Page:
Egg prices at top universities
Rack up some debt over spring break that you need to pay off? For women attending top universities with high SAT scores, an egg donation could earn you as much as $50,000. But is such payment ethical?
Egg prices and recruitment techniques are not strictly regulated in the United States, unlike in other countries. Instead, the industry relies heavily on self-regulation. The American Society of Reproductive Medicine suggests in an ethics committee report that payments over $5,000 require justification -- and any payments over 10 grand are "not appropriate." Compensation should be based on the time, inconvenience and discomfort that comes along with a donation -- and not a donor's ethnic or personal characteristics.
To see if the fertility industry was following this ethic standards, The Hastings Center (a nonpartisan bioethics institute) had researchers study egg donation advertisements in 306 college newspapers. The author of the study is Aaron Levine of Georgia Tech.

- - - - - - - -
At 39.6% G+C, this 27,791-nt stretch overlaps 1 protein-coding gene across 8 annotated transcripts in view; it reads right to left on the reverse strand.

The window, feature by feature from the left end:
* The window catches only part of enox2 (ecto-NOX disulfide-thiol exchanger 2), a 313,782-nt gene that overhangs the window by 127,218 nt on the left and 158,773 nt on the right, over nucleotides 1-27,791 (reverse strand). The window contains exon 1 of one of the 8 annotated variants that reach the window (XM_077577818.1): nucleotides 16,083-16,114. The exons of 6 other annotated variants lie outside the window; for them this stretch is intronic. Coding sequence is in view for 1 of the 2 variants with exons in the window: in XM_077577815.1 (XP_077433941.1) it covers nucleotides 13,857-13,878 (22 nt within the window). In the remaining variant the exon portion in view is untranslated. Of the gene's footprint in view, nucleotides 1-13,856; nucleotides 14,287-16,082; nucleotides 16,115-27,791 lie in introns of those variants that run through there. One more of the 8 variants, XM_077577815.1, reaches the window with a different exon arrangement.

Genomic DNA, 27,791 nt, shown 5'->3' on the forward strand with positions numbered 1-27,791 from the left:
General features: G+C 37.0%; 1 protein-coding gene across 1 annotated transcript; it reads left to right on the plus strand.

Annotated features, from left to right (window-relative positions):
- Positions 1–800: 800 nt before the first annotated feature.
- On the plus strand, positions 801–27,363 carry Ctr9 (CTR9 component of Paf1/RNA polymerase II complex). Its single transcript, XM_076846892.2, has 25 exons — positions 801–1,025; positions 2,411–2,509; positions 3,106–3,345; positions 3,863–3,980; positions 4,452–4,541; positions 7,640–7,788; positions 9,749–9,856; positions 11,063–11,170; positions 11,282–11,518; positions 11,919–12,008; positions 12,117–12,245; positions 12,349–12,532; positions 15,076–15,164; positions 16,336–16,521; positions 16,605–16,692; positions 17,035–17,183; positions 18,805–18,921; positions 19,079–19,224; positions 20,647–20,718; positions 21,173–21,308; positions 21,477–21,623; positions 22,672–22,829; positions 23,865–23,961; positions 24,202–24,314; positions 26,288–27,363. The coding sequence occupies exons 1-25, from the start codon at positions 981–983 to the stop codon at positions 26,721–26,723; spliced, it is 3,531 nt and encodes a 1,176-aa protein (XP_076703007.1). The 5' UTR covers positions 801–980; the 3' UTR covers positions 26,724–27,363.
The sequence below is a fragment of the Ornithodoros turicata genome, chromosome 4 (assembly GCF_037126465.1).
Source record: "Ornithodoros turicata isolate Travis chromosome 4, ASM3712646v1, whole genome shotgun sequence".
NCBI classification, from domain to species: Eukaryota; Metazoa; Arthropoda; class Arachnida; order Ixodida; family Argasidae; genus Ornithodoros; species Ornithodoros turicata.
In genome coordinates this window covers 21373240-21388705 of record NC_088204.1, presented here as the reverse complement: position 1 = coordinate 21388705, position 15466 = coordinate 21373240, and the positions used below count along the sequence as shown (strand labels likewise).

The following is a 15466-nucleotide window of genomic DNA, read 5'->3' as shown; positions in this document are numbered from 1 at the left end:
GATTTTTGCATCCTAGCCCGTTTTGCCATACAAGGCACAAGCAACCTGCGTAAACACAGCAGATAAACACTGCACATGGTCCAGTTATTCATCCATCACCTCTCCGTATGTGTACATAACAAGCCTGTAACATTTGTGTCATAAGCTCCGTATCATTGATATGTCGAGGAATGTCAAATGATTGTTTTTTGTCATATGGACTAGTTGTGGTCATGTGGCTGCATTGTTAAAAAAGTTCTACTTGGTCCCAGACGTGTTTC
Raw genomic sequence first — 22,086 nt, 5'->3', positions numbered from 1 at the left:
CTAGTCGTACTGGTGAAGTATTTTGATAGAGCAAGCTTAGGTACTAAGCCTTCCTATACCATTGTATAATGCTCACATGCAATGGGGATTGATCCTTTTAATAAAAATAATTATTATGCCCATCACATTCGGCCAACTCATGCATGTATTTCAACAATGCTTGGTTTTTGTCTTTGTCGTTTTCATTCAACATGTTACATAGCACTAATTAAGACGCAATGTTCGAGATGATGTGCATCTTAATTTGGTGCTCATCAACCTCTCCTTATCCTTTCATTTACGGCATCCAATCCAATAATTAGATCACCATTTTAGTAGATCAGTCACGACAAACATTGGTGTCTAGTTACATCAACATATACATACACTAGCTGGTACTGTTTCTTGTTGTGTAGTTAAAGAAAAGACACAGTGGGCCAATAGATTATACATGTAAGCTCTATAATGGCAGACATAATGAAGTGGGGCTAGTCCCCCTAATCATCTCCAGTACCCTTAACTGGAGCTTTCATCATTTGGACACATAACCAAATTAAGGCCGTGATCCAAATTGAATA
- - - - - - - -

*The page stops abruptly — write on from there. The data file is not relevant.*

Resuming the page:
Levine found that nearly a quarter of the ads placed by donation agencies and private couples offered to pay women more than $10, 000, the Wall Street Journal reports. Compensation amounts varied on different college campuses, and was highest at schools boasting the highest average SAT scores for incoming freshmen. Researchers found that for each 100-point increase in the average SAT score, the amount of compensation offered increased by $2,350.
The report includes a few examples. One ad reads: "EARN $18,00-$24,000 with 6 egg donations." Another promises "EARN $5000 - $10000+ BY HELPING INFERTILE COUPLES HAVE FAMILIES." A third offers $5,000 to donors with a "clean healthy history, and height and weight proportionate."
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